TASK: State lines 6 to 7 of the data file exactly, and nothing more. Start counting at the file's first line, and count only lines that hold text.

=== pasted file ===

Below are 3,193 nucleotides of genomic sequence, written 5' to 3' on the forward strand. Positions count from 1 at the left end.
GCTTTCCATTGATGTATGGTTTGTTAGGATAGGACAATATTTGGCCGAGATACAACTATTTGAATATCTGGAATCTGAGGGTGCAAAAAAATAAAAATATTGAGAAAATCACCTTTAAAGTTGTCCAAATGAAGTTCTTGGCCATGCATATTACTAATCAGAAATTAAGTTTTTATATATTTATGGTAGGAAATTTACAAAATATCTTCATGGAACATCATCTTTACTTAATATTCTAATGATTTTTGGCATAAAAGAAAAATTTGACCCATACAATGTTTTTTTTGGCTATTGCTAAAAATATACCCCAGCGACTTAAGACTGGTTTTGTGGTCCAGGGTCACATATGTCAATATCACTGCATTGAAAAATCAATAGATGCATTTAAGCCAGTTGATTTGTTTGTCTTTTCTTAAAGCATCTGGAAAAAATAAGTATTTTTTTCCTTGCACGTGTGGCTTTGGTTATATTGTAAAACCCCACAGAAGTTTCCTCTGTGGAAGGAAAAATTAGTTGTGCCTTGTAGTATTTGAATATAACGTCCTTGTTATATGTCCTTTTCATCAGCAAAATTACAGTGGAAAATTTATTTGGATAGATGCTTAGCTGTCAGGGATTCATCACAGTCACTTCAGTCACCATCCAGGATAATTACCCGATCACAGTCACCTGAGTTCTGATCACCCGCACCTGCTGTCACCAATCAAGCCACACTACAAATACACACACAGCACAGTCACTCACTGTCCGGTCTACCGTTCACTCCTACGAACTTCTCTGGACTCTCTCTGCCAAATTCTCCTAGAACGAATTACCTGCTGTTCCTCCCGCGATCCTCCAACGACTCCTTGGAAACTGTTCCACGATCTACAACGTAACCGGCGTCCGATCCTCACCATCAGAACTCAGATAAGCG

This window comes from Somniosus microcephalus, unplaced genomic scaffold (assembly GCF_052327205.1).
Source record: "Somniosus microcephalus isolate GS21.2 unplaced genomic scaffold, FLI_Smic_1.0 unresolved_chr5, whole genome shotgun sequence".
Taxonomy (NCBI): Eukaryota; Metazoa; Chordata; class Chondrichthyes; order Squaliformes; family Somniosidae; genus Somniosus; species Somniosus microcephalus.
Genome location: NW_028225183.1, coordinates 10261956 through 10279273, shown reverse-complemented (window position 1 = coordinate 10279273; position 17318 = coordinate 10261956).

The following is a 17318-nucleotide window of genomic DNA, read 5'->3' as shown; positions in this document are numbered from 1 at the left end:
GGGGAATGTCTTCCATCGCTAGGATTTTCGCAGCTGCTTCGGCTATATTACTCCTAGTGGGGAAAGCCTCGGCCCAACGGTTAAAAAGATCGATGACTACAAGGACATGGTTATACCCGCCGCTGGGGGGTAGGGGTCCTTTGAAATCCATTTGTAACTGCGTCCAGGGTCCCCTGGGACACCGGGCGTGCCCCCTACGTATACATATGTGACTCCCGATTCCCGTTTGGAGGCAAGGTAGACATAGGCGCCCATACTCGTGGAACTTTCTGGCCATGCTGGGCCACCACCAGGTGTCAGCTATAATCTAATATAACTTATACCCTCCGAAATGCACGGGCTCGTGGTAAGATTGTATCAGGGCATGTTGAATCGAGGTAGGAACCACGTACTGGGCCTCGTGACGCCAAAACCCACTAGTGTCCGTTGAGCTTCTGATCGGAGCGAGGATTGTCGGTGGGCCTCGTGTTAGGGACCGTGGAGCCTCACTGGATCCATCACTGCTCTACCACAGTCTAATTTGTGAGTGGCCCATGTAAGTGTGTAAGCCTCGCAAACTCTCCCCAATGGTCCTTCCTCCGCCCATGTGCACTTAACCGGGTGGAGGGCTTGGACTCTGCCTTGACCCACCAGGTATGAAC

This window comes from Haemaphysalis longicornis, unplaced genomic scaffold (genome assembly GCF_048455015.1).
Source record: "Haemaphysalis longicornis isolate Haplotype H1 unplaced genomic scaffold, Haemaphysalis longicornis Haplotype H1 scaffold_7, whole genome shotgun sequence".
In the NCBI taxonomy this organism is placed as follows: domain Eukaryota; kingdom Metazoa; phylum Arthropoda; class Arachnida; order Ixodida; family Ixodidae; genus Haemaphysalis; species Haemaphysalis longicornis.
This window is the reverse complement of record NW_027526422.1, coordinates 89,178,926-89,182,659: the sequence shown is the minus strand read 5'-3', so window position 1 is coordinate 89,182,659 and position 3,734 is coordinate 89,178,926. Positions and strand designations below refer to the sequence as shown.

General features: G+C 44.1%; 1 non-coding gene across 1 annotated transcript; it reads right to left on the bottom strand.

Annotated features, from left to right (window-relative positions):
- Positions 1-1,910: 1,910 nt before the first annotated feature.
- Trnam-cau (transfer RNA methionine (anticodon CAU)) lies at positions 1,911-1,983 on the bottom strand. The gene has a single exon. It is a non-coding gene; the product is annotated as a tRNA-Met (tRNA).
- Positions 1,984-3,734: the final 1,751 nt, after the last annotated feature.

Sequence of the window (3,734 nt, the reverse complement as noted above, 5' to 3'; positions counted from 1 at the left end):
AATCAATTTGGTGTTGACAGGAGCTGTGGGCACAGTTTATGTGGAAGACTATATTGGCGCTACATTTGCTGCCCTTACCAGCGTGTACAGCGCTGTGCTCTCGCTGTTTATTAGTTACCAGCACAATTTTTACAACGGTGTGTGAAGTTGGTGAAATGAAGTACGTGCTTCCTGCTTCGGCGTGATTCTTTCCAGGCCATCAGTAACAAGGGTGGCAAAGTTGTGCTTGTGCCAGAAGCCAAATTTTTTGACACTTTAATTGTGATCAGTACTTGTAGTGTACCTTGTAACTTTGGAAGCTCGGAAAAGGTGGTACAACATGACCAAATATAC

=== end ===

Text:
Genome location: NW_028225183.1, coordinates 10261956 through 10279273, shown reverse-complemented (window position 1 = coordinate 10279273; position 17318 = coordinate 10261956).

The following is a 17318-nucleotide window of genomic DNA, read 5'->3' as shown; positions in this document are numbered from 1 at the left end: